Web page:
Plane Tickets – Data Collection – Alina


After the introduction to my website last time, in this blog, I am going to redirect the focus back to the topic of plane tickets prices and the analysis of it through data science approach.

Last week, I had a meeting with T. Tom, who is my mentor in this project, about the potential ways to ultimately reach a conclusion in this project. He suggested that since there were all those different accounts on whether or not travel companies game the system, I should abandon all the preconceived assumptions and collect some data myself. His advice was that I should narrow down the range of the tickets to those of a particular route, an example of which could be Philadelphia to Beijing, or even a particular flight, so it would be easier to collect the data and to eliminate the variables. We decided that every day I would track the price for a flight next day, a flight next week, a flight next month, and a flight on a fixed date in the future all for the same route.

In a second meeting, it occurred to me that I should compare the prices with and without cookies in the browser by using the incognito window of Chrome to see if cookies had an effect on the pricing. I thought that it would also be interesting to see if there were a price difference between Chinese and American travel websites for plane tickets, and if that difference was completely based off of the difference in the currency exchange rate or if there was an actual reason. We came up with a more structured plan for the whole semester in this meeting. In October, I would collect data for the whole month. I would start by collecting data manually – aka typing data in a spreadsheet by hand. In the meantime, I would hopefully learn to scrape data off of the websites by writing a program, which would be much faster and smarter. In November, I would start my analysis through graphing of the data and looking for patterns and trends in the data. I would also attempt to model the pattern in the prices by using mathematical methods. In December, I would do an evaluation of the model and whole process I have gone through. Questions like “what worked and what could be improved?” will be asked. In January, I will most likely be drafting a report of my findings through this project.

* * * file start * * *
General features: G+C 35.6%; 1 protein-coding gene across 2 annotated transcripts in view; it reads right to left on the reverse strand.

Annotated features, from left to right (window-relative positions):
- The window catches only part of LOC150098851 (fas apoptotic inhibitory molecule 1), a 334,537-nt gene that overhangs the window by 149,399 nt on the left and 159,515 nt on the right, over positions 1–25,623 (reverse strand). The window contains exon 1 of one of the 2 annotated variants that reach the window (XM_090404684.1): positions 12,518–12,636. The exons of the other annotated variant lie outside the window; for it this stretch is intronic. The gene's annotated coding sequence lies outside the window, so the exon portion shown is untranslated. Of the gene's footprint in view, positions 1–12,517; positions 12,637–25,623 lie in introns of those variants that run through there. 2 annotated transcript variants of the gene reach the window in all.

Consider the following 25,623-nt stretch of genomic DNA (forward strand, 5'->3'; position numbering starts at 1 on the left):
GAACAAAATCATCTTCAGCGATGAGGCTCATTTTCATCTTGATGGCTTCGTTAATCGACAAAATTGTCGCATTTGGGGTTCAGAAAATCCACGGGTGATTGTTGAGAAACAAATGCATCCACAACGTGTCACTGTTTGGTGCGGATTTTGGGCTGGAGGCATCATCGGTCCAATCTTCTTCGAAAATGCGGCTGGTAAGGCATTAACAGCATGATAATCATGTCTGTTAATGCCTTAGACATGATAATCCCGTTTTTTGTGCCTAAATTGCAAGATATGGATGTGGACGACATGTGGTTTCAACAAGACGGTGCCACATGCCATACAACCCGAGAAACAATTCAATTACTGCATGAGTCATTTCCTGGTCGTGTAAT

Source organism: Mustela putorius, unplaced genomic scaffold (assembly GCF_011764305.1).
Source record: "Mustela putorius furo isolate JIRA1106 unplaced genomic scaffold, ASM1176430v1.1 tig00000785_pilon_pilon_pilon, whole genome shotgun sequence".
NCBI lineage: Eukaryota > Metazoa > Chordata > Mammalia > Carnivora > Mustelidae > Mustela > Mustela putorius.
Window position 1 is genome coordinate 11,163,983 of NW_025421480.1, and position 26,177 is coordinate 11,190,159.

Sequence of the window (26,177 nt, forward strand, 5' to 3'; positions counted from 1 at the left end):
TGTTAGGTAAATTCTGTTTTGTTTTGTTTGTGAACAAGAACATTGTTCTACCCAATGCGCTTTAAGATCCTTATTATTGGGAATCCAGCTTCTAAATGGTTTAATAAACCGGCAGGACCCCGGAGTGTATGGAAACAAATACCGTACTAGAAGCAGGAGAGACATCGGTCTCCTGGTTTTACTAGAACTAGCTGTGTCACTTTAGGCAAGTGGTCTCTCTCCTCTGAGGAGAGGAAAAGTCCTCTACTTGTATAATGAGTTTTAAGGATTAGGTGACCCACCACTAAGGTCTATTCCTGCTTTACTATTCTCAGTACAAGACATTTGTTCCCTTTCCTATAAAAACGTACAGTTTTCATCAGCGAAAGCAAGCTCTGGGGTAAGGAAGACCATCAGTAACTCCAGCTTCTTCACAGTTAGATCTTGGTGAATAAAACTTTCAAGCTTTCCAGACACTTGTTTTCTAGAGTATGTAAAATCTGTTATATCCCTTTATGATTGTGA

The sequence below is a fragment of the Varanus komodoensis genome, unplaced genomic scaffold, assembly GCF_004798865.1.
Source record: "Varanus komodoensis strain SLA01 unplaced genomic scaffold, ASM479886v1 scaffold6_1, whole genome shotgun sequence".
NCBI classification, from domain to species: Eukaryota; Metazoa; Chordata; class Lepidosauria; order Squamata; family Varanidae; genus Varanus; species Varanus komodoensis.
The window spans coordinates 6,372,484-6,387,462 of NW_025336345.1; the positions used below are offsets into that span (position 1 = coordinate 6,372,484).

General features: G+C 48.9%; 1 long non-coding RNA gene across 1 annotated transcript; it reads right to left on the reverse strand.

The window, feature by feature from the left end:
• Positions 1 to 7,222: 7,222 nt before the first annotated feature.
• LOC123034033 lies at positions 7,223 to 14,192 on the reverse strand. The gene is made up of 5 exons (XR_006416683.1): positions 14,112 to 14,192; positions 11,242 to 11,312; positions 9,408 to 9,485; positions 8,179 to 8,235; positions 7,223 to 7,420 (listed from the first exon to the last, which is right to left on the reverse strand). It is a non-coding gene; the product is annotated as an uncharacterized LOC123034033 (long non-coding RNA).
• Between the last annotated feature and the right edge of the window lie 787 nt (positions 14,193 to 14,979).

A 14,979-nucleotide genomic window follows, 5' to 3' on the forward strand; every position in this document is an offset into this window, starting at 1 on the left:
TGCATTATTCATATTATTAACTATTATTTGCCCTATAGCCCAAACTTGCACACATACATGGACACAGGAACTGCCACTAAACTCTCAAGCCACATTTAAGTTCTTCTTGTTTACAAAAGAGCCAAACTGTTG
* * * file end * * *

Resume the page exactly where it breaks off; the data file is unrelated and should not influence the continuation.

Screen Shot 2018-10-08 at 1.04.09 AM

Screen Shot 2018-10-08 at 1.35.46 PM.png

After this meeting, I officially started the data collection stage on October 1st. I chose Expedia as the US website, and Ctrip, the website I mentioned before, as the Chinese site. I picked a flight that left every day from Philadelphia around 10:15 in the morning and connected to a flight that left from Washington DC 1 hour 25 minutes after it arrives there. The flight to China is always UA 807, and it arrives in China around 3:40pm. Every day, I collected data on 5 dates from these two websites under both the regular browser window and the incognito window. So far, with the week’s worth of data that I have collected, I can see that the price for next-day flights usually vary by a lot, sometimes they are the same price as a flight a month a way, sometimes they are twice as much as a regular ticket. The next-week tickets also have some variations, but not as much. The next-month tickets are the most stable. Throughout this week, every day the next-month tickets have remained the same price. What took me by surprise was that the flight more than six months away was actually extremely expensive. I had always assumed that the earlier you booked a flight, the better price you got. Because of this, I picked another date that was in the nearer future, November 1st, to see how the price for this flight would change over the course of this month. So far, because it is still in the range of next-month ticket, the price has not changed much for this date, but we will wait and see.